Transport Bill

Part of the debate – in the House of Lords at 6:45 pm on 9th November 2000.

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Photo of Lord McIntosh of Haringey Lord McIntosh of Haringey Deputy Chief Whip (House of Lords), HM Household, Captain of the Queen's Bodyguard of the Yeomen of the Guard (HM Household) (Deputy Chief Whip, House of Lords) 6:45 pm, 9th November 2000

My Lords, it is useful to have the candid admission that this is a wrecking amendment; or at least wrecking with regard to Chapter II of Part III of the Bill. One would be hard put to have a wrecking amendment for the whole Bill. I think that in the 18th century the Scots objected very strongly to being called North Britain. Now it looks as if the noble Lord, Lord Dixon-Smith, wishes England to be thought of as South Britain, or South Scotland even; and for us slavishly to follow the example of the Scottish Parliament. As the noble Lord, Lord Mackay, rightly said--I am in danger of taking on a Scots accent, but I shall try to avoid it--this is devolution. Indeed, that is what it is about. My understanding is that Scottish local authorities have expressed little interest in bringing forward workplace parking schemes in contrast with this country--may I call England "this country"?--where 26 local authorities have already joined our Charging Development Partnership. The Bill empowers local authorities outside London to bring forward a scheme in their area. It gives local authorities the discretion they want. It gives them the powers for which they have been asking. It is entirely appropriate that where that is the case we should continue to give them the discretion they want. They do not have to bring forward schemes, but if they want to--and it appears that they do want to--it is right that we should keep Chapter II of Part III of the Bill.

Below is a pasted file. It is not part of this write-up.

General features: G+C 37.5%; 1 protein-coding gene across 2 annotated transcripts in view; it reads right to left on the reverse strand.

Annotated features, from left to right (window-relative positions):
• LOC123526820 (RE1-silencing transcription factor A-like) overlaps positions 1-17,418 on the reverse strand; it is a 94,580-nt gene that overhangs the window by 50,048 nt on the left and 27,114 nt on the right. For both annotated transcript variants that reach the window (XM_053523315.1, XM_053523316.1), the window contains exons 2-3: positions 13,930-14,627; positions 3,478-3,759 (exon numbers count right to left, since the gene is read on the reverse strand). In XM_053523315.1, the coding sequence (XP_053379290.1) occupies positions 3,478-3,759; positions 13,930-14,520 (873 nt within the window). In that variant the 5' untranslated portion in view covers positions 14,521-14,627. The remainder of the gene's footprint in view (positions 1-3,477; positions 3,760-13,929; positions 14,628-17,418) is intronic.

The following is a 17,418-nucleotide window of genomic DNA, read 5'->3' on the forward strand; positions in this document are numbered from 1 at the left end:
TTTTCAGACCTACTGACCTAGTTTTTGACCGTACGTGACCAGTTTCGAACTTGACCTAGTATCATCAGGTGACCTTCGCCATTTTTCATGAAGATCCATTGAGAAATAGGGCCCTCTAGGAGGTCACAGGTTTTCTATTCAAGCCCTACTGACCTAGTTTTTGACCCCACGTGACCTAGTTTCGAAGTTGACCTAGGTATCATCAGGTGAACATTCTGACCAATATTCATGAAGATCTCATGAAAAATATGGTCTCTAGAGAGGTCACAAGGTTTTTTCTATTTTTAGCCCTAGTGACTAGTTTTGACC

The analogy with the speed limit legislation is entirely false. Speed limits are a matter for GB legislation. It is not a devolved matter and could not be. It would be extremely confusing if there were different general speed limits in different parts of the country. On the other hand, workplace parking schemes are entirely different. We believe that it is right to continue with this proposal, as is the wish of local authorities in England.